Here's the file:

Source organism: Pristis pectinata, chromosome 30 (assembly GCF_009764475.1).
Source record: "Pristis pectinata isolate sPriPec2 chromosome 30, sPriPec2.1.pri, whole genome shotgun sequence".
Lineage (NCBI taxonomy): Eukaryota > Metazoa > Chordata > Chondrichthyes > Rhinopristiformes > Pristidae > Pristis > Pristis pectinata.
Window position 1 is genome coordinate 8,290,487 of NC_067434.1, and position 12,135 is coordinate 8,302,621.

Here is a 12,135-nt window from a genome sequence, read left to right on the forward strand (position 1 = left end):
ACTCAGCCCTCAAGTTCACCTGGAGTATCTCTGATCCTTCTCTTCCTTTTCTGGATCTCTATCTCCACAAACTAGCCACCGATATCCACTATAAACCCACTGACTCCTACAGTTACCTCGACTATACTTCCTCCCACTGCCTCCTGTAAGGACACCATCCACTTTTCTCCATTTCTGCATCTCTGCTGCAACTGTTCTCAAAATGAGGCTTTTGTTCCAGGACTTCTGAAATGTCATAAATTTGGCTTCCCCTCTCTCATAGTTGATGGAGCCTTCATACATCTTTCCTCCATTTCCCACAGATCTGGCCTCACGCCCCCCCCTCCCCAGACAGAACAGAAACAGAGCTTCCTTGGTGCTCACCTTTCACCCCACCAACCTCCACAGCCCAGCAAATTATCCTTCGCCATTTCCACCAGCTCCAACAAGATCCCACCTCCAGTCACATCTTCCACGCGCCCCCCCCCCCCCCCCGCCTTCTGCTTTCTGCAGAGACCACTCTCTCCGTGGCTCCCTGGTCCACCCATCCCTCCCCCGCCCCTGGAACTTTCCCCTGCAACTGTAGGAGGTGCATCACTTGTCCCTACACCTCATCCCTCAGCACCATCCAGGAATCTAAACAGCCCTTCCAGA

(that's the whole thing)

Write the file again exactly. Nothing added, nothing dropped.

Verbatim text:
Source organism: Pristis pectinata, chromosome 30 (assembly GCF_009764475.1).
Source record: "Pristis pectinata isolate sPriPec2 chromosome 30, sPriPec2.1.pri, whole genome shotgun sequence".
Lineage (NCBI taxonomy): Eukaryota > Metazoa > Chordata > Chondrichthyes > Rhinopristiformes > Pristidae > Pristis > Pristis pectinata.
Window position 1 is genome coordinate 8,290,487 of NC_067434.1, and position 12,135 is coordinate 8,302,621.

Here is a 12,135-nt window from a genome sequence, read left to right on the forward strand (position 1 = left end):
ACTCAGCCCTCAAGTTCACCTGGAGTATCTCTGATCCTTCTCTTCCTTTTCTGGATCTCTATCTCCACAAACTAGCCACCGATATCCACTATAAACCCACTGACTCCTACAGTTACCTCGACTATACTTCCTCCCACTGCCTCCTGTAAGGACACCATCCACTTTTCTCCATTTCTGCATCTCTGCTGCAACTGTTCTCAAAATGAGGCTTTTGTTCCAGGACTTCTGAAATGTCATAAATTTGGCTTCCCCTCTCTCATAGTTGATGGAGCCTTCATACATCTTTCCTCCATTTCCCACAGATCTGGCCTCACGCCCCCCCCTCCCCAGACAGAACAGAAACAGAGCTTCCTTGGTGCTCACCTTTCACCCCACCAACCTCCACAGCCCAGCAAATTATCCTTCGCCATTTCCACCAGCTCCAACAAGATCCCACCTCCAGTCACATCTTCCACGCGCCCCCCCCCCCCCCCCGCCTTCTGCTTTCTGCAGAGACCACTCTCTCCGTGGCTCCCTGGTCCACCCATCCCTCCCCCGCCCCTGGAACTTTCCCCTGCAACTGTAGGAGGTGCATCACTTGTCCCTACACCTCATCCCTCAGCACCATCCAGGAATCTAAACAGCCCTTCCAGA